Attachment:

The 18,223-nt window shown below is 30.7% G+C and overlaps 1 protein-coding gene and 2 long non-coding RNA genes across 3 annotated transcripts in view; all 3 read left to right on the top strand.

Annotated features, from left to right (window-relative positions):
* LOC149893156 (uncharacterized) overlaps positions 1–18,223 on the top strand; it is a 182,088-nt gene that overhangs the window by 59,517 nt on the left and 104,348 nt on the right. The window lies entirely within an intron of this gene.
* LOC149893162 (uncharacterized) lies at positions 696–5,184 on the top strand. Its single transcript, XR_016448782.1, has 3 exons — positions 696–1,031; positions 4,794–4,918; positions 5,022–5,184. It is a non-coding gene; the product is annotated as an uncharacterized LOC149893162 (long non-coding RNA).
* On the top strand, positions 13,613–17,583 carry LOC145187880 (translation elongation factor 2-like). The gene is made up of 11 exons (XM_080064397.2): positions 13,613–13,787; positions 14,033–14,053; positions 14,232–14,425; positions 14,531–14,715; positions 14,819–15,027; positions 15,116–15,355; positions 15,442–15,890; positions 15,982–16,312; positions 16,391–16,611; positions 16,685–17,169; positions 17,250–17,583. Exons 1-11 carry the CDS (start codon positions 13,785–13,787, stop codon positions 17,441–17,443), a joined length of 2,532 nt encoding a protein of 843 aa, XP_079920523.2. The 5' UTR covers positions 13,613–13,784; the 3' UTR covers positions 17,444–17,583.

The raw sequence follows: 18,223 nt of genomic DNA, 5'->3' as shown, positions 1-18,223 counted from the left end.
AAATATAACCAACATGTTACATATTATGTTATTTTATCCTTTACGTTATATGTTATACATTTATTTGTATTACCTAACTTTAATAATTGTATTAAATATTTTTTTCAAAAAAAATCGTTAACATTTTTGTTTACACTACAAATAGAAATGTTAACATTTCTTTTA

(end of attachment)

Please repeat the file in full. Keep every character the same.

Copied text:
The 18,223-nt window shown below is 30.7% G+C and overlaps 1 protein-coding gene and 2 long non-coding RNA genes across 3 annotated transcripts in view; all 3 read left to right on the top strand.

Annotated features, from left to right (window-relative positions):
* LOC149893156 (uncharacterized) overlaps positions 1–18,223 on the top strand; it is a 182,088-nt gene that overhangs the window by 59,517 nt on the left and 104,348 nt on the right. The window lies entirely within an intron of this gene.
* LOC149893162 (uncharacterized) lies at positions 696–5,184 on the top strand. Its single transcript, XR_016448782.1, has 3 exons — positions 696–1,031; positions 4,794–4,918; positions 5,022–5,184. It is a non-coding gene; the product is annotated as an uncharacterized LOC149893162 (long non-coding RNA).
* On the top strand, positions 13,613–17,583 carry LOC145187880 (translation elongation factor 2-like). The gene is made up of 11 exons (XM_080064397.2): positions 13,613–13,787; positions 14,033–14,053; positions 14,232–14,425; positions 14,531–14,715; positions 14,819–15,027; positions 15,116–15,355; positions 15,442–15,890; positions 15,982–16,312; positions 16,391–16,611; positions 16,685–17,169; positions 17,250–17,583. Exons 1-11 carry the CDS (start codon positions 13,785–13,787, stop codon positions 17,441–17,443), a joined length of 2,532 nt encoding a protein of 843 aa, XP_079920523.2. The 5' UTR covers positions 13,613–13,784; the 3' UTR covers positions 17,444–17,583.

The raw sequence follows: 18,223 nt of genomic DNA, 5'->3' as shown, positions 1-18,223 counted from the left end.
AAATATAACCAACATGTTACATATTATGTTATTTTATCCTTTACGTTATATGTTATACATTTATTTGTATTACCTAACTTTAATAATTGTATTAAATATTTTTTTCAAAAAAAATCGTTAACATTTTTGTTTACACTACAAATAGAAATGTTAACATTTCTTTTA